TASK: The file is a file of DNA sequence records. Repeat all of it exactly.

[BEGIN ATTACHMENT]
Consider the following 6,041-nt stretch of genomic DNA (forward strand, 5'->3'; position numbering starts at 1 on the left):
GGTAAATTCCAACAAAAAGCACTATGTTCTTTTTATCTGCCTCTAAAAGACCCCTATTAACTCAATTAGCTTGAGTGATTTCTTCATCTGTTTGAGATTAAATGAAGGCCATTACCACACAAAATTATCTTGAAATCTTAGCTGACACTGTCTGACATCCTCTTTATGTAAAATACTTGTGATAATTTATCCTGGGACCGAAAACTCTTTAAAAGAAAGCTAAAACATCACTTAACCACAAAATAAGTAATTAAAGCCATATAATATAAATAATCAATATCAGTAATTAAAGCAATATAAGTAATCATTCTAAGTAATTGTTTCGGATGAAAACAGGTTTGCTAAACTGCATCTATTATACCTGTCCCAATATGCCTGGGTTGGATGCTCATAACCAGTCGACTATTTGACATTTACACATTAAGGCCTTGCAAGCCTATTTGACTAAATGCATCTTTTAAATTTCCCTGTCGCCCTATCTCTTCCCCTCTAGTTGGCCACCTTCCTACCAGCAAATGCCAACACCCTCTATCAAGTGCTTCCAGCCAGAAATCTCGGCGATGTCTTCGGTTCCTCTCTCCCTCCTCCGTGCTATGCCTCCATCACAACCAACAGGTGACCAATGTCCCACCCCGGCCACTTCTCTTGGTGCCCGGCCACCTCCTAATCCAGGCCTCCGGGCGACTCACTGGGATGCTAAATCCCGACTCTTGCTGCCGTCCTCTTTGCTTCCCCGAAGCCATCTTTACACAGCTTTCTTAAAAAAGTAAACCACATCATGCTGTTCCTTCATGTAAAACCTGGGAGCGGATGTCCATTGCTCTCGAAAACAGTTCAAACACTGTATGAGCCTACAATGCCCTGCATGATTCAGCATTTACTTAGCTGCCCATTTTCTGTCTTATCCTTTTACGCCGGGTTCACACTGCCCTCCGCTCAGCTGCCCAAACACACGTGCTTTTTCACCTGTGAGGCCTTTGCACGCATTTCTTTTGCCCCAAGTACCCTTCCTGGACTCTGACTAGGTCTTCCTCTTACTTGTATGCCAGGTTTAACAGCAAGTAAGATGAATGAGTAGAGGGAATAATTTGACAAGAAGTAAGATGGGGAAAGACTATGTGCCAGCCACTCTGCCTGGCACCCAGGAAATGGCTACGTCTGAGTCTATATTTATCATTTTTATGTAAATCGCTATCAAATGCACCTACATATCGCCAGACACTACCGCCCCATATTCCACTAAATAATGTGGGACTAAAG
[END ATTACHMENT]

Consider the following 6,041-nt stretch of genomic DNA (forward strand, 5'->3'; position numbering starts at 1 on the left):
GGTAAATTCCAACAAAAAGCACTATGTTCTTTTTATCTGCCTCTAAAAGACCCCTATTAACTCAATTAGCTTGAGTGATTTCTTCATCTGTTTGAGATTAAATGAAGGCCATTACCACACAAAATTATCTTGAAATCTTAGCTGACACTGTCTGACATCCTCTTTATGTAAAATACTTGTGATAATTTATCCTGGGACCGAAAACTCTTTAAAAGAAAGCTAAAACATCACTTAACCACAAAATAAGTAATTAAAGCCATATAATATAAATAATCAATATCAGTAATTAAAGCAATATAAGTAATCATTCTAAGTAATTGTTTCGGATGAAAACAGGTTTGCTAAACTGCATCTATTATACCTGTCCCAATATGCCTGGGTTGGATGCTCATAACCAGTCGACTATTTGACATTTACACATTAAGGCCTTGCAAGCCTATTTGACTAAATGCATCTTTTAAATTTCCCTGTCGCCCTATCTCTTCCCCTCTAGTTGGCCACCTTCCTACCAGCAAATGCCAACACCCTCTATCAAGTGCTTCCAGCCAGAAATCTCGGCGATGTCTTCGGTTCCTCTCTCCCTCCTCCGTGCTATGCCTCCATCACAACCAACAGGTGACCAATGTCCCACCCCGGCCACTTCTCTTGGTGCCCGGCCACCTCCTAATCCAGGCCTCCGGGCGACTCACTGGGATGCTAAATCCCGACTCTTGCTGCCGTCCTCTTTGCTTCCCCGAAGCCATCTTTACACAGCTTTCTTAAAAAAGTAAACCACATCATGCTGTTCCTTCATGTAAAACCTGGGAGCGGATGTCCATTGCTCTCGAAAACAGTTCAAACACTGTATGAGCCTACAATGCCCTGCATGATTCAGCATTTACTTAGCTGCCCATTTTCTGTCTTATCCTTTTACGCCGGGTTCACACTGCCCTCCGCTCAGCTGCCCAAACACACGTGCTTTTTCACCTGTGAGGCCTTTGCACGCATTTCTTTTGCCCCAAGTACCCTTCCTGGACTCTGACTAGGTCTTCCTCTTACTTGTATGCCAGGTTTAACAGCAAGTAAGATGAATGAGTAGAGGGAATAATTTGACAAGAAGTAAGATGGGGAAAGACTATGTGCCAGCCACTCTGCCTGGCACCCAGGAAATGGCTACGTCTGAGTCTATATTTATCATTTTTATGTAAATCGCTATCAAATGCACCTACATATCGCCAGACACTACCGCCCCATATTCCACTAAATAATGTGGGACTAAAG